A: It’s like everyone is a photographer and everyone has access and photography is devalued in a sense. The good news is we’re still getting work that we like and it edits out the nonsense. Good work always survives. I feel like this is a massive cultural shift, but I’m more excited about what’s on the other side of this era, because I feel like it’s dwindling. It’s becoming so mainstream and loud that I’m super curious about what’s next. I work with younger people in my office and there’s a lean towards analog photography. The kids I work with think I’m stupid when I shoot with digital. Maybe there’s a Bob Dylan-esque modern society coming our way. I feel like people have been in a massive consumerism moment, and it’s bigger than Instagram. You see people fretting about getting the iPhoneX because it’s new. It’s a world of consumerism. You walk out, and it’s almost like Norman’s show – the world is a zombie.
I got the luck of meeting the guy who did the Silhouette campaign for the iPod and he did a pitch and had done all this elaborate art work to present to [Steve] Jobs. He had done 1000 comps and he had some in the corner and his wife or girlfriend said, “What are those?” and he said, “I’m not presenting those. Those were me being angry” and she goes, “What does the silhouette mean?” and he goes, “It means that this is a vapid generation of nobody and they don’t mean anything, so they’re void. They’re absolutely no one and they have no voice and no opinion, so I made them blank.” Long story short, guess what won? In a sense, I side with that. It’s a really weird consumeristic time. It’s probably making therapists a lot of money. But I’m a guy that can watch Citizen Kane and Vanderpump Rules the same evening. I like everything. I’m curious.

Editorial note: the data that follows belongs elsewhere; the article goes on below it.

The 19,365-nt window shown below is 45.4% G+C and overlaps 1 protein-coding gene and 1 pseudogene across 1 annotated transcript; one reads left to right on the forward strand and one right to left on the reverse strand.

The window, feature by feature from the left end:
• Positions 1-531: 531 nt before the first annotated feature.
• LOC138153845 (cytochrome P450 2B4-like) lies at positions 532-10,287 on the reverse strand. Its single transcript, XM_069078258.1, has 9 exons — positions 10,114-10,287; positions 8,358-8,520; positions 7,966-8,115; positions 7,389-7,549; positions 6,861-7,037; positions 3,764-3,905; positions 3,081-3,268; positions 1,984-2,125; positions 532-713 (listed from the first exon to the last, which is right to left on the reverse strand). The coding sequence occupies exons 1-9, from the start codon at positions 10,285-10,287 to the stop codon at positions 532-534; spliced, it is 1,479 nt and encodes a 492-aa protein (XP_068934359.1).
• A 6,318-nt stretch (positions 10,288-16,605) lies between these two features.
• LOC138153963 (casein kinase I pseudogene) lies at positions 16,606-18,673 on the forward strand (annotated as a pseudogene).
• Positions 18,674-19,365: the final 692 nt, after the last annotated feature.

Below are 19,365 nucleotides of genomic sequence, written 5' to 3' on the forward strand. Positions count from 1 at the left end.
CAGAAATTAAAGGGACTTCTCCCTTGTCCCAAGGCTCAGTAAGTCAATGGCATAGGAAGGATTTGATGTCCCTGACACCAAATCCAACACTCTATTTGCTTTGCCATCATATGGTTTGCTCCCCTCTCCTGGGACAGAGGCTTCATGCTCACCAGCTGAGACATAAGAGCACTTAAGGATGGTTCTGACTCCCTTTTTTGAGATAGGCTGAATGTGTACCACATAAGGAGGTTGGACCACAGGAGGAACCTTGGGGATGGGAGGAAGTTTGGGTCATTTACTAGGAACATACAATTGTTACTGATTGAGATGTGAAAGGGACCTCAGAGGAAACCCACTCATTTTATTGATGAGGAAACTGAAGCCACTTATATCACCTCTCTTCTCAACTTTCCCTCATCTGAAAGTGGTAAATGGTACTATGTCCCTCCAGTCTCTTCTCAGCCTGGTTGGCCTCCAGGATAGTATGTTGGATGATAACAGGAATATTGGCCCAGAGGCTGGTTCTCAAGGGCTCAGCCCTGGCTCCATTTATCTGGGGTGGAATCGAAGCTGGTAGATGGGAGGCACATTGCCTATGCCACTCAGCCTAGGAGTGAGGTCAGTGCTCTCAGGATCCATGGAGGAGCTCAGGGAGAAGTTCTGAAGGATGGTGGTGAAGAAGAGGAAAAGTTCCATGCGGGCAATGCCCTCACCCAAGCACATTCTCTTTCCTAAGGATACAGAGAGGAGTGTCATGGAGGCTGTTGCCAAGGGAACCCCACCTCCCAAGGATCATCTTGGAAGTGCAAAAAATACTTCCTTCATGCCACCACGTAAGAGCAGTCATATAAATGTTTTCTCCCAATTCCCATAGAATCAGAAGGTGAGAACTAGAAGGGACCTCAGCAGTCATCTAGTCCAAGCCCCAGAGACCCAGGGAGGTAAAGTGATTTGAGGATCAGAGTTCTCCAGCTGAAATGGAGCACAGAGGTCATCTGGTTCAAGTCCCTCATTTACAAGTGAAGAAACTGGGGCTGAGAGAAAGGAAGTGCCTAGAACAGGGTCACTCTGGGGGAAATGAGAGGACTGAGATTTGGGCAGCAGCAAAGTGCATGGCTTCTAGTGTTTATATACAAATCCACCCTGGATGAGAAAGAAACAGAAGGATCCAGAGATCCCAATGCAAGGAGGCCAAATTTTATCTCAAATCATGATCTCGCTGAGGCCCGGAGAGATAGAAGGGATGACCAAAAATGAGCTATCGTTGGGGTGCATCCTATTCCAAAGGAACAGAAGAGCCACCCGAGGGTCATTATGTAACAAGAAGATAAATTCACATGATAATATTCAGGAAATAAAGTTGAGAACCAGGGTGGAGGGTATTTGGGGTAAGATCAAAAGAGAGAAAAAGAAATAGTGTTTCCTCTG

Q: How do you stay inspired and focused when you’re working on several projects?
A: They’re all interconnected. If I’m making a song on an oscillator or writing a piece in a book, they’re all forms of expression and anytime you’re expressing yourself, you’re having so much fun that you’re not really thinking of anything to do with the work of it. It’s more just the process of expression. When I was a young kid, I knew everything and I was a bit of a dictator, and through my insecurity, I became very firm and controlling. The older you get, the more you see that your own personal work is better when you let go and open up. To know nothing has been helpful.
Q: How do you want your work to make an impact?
A: Being helpful to anyone that needs it and trying to get better in my own way with what I do to keep stripping down technique. If I’m into a certain kind of lighting strategy, I’ll change it. If I’m pursuing a subject in an interview, maybe I’ll come from a different direction just to not keep relying on a technique. I keep abandoning those securities and finding the other angles. You’re not always right. If you can erase all your stress and your projections on something and come from the right instead of the left, it might be a magical moment.
Read a Q&A with Aimee Nash.
Watch the latest episode now on amc.com and AMC apps for mobile and devices.